RUMOUR has it that the primary reason for the collapse of the negotiation process for the resolution of the Cyprus problem was that we were too near to an agreement. If there is any truth in this allegation – the available evidence is suggesting that there is – then this must be the moment of truth.
In practical terms, the real options we have are: (a) the partition of Cyprus and (b) a federated structure the northern part of which will be under the control of Turkish Cypriots. It is abundantly clear that we do not have a third option and arguing on the basis that we do is mere wishful thinking, which is gradually and painfully leading to the Turkification of the whole of the island, at the expense of both Greek Cypriots and Turkish Cypriots.
Both options have risks, which we should seek to assess and evaluate, in a cool and objective manner. In this evaluation process, we should allow for the fact that there are short-sighted interests which influence the ticking of the balance in one or the other direction.
For example, we have seen numerous examples of civil servants on both sides of the fence who favour partition on the basis that a federated structure would adversely affect their perceived prospects of reaching top positions within the civil service, given that the top positions would have to be shared with members of the other community.
We have also seen examples of business people, who have dealings with the state, worrying that in a federated structure their ability to “pull the right strings” would be adversely affected or that they would be confronted with more competition. On the other side of the equation, there are those who are so keen to avert partition that they might be willing to take excessive risks.
The time has come to explain to the people of Cyprus, in clear, unambiguous and honest terms, what are the options they have and get them to make their choice and accept the responsibility for the consequences of their decision.
It should not be a “yes” or “no” decision; it should be “a partition” or “a federation” decision. The burden of explaining the available options will inevitably fall on the shoulders of our politicians but journalists will also have a very important role to play in this process – possibly a more important one than that of the politicians. Journalists should recognise and accept their share of the responsibility in assisting the people of Cyprus to make this historic election; they should act without prejudice or fear.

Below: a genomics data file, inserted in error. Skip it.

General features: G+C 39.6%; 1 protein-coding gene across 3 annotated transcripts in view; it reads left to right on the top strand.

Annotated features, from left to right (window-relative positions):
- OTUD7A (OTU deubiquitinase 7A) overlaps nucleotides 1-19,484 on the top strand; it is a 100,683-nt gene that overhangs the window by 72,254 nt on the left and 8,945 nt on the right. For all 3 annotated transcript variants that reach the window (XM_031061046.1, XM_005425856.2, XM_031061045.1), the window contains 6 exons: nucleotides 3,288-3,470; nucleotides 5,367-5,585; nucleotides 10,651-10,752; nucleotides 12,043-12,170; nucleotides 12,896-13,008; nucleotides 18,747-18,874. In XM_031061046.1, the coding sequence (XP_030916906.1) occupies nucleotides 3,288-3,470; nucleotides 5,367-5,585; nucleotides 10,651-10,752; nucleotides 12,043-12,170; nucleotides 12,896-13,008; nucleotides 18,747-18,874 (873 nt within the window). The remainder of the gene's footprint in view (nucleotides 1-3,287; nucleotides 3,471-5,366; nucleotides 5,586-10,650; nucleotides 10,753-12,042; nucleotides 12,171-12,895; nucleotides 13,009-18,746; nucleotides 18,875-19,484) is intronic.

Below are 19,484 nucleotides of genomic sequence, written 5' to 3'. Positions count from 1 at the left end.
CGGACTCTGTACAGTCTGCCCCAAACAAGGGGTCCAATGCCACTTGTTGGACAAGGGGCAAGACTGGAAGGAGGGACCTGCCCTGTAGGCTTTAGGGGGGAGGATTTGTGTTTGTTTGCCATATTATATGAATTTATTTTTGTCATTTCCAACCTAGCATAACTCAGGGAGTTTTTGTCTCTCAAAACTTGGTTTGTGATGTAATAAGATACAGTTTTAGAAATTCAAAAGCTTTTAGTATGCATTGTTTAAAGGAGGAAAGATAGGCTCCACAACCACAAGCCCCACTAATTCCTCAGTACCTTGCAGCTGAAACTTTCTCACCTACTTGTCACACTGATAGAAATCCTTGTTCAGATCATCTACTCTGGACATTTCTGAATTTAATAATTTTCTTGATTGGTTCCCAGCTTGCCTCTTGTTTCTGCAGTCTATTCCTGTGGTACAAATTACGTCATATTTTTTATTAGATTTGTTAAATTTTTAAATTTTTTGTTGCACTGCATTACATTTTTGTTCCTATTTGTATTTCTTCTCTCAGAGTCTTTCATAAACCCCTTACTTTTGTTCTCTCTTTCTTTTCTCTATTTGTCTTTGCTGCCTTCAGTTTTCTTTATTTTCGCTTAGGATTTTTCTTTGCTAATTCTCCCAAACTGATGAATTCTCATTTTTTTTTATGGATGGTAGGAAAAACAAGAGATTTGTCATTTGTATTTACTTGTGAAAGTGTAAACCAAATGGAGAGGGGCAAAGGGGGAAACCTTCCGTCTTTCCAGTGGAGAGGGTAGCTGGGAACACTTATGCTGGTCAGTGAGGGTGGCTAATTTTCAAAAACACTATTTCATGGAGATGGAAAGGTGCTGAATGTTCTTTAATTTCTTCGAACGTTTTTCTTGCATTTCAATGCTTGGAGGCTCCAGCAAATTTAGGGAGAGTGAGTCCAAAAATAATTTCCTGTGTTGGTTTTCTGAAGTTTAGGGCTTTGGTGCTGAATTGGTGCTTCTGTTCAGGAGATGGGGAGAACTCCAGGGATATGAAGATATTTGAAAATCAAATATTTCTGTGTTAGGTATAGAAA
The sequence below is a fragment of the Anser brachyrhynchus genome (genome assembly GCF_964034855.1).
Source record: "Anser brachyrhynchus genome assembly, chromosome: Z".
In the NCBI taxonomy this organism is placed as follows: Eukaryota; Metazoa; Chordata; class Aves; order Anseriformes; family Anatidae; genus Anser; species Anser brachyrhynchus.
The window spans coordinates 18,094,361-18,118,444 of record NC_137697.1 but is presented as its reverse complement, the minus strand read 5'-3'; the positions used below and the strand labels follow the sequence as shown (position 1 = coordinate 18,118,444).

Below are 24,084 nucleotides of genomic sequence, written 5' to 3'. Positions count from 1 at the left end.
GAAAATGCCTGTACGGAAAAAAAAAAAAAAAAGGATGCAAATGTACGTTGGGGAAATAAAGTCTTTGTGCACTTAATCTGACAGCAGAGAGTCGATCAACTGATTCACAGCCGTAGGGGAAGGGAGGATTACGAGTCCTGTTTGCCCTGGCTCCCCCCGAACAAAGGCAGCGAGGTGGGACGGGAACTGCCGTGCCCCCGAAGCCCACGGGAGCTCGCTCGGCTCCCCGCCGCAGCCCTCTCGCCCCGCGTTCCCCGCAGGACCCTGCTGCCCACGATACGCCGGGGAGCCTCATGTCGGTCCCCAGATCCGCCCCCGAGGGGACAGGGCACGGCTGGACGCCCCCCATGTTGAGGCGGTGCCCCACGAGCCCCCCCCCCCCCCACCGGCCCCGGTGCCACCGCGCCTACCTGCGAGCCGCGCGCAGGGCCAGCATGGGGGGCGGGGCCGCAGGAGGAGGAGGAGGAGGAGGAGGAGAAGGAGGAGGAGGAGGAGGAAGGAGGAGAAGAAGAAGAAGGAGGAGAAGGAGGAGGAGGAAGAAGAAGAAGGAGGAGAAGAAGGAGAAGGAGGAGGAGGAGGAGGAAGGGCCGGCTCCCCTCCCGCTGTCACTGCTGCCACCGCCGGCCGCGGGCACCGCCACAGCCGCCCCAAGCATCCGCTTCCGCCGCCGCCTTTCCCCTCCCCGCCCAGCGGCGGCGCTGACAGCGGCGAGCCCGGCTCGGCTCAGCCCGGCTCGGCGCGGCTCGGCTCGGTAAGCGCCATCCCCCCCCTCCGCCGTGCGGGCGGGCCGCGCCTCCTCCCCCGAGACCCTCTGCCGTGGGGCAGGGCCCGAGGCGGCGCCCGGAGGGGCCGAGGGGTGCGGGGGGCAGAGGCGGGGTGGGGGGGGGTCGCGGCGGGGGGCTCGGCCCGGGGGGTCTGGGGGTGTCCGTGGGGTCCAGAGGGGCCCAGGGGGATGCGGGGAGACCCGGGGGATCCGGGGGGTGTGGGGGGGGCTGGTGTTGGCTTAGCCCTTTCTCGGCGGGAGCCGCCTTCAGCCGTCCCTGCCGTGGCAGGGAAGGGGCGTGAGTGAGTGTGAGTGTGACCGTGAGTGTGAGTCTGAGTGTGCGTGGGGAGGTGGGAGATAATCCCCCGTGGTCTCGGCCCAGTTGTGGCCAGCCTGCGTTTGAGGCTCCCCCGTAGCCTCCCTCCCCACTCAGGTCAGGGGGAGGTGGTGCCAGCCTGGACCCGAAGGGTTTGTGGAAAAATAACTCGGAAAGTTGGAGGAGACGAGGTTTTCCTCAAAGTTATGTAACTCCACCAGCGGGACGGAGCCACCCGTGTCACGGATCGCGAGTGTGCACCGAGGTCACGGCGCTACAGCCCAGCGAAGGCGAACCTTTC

The election, which the Cypriots will be called upon to make, will determine the future of Cyprus. Our responsibility towards the past and the future generations is immeasurable. We should all be encouraged to think in terms of the next 500 or 1,000 years and not in terms of who will be elected as president, in a year’s time.
It follows that Nicos Anastasiades should not seek his re-election; instead, he should serve as a real statesman by ensuring that the debate, which must precede the decision on “partition or “federation” is carried out in a fair and objective manner.
By the way, working on the basis that we will be able to reach an agreement with the other side, the fair implementation of which will be secured by absolute guarantees, is a fallacy. The only real guarantee will be the commitment of both Greek Cypriots and Turkish Cypriots to make it work. There is a very evident risk that such an undertaking will be undermined by the “mother countries” interfering with the running of the federation in a manner that would serve the perceived short-term interests of Greece or Turkey.
It follows that the thrust of the emphasis must be placed on protectively isolating Cyprus from the political in contrast to the cultural influence of Greece and Turkey. If this could be somehow achieved, we should not hesitate to go for the federation.
Otherwise, the future of Cyprus is grim. Whatever view one takes, the truth of the matter is that we are running out of time and our patience is being exhausted. We will never be able to reach a better deal. Whoever says the opposite is taking the people of Cyprus for a ride. It is a long ride that has been going on for almost 50 years. We have had enough.I was 16 when the late Archbishop triumphantly declared “victory”. Now, I am 72. It’s now or never!
Christos Panayiotides is a regular columnist writing in the Cyprus Mail and in Alithia